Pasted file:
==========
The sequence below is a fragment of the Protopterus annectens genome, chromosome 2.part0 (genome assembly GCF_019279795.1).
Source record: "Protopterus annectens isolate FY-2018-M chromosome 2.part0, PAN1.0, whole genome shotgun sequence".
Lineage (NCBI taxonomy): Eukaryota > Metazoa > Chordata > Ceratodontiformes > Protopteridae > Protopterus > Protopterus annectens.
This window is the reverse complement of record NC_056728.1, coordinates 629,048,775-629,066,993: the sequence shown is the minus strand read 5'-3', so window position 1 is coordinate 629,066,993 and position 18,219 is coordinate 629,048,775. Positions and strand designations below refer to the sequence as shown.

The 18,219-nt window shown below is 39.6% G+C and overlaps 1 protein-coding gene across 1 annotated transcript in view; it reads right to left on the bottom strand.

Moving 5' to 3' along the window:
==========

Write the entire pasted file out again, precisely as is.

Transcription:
The sequence below is a fragment of the Protopterus annectens genome, chromosome 2.part0 (genome assembly GCF_019279795.1).
Source record: "Protopterus annectens isolate FY-2018-M chromosome 2.part0, PAN1.0, whole genome shotgun sequence".
Lineage (NCBI taxonomy): Eukaryota > Metazoa > Chordata > Ceratodontiformes > Protopteridae > Protopterus > Protopterus annectens.
This window is the reverse complement of record NC_056728.1, coordinates 629,048,775-629,066,993: the sequence shown is the minus strand read 5'-3', so window position 1 is coordinate 629,066,993 and position 18,219 is coordinate 629,048,775. Positions and strand designations below refer to the sequence as shown.

The 18,219-nt window shown below is 39.6% G+C and overlaps 1 protein-coding gene across 1 annotated transcript in view; it reads right to left on the bottom strand.

Moving 5' to 3' along the window: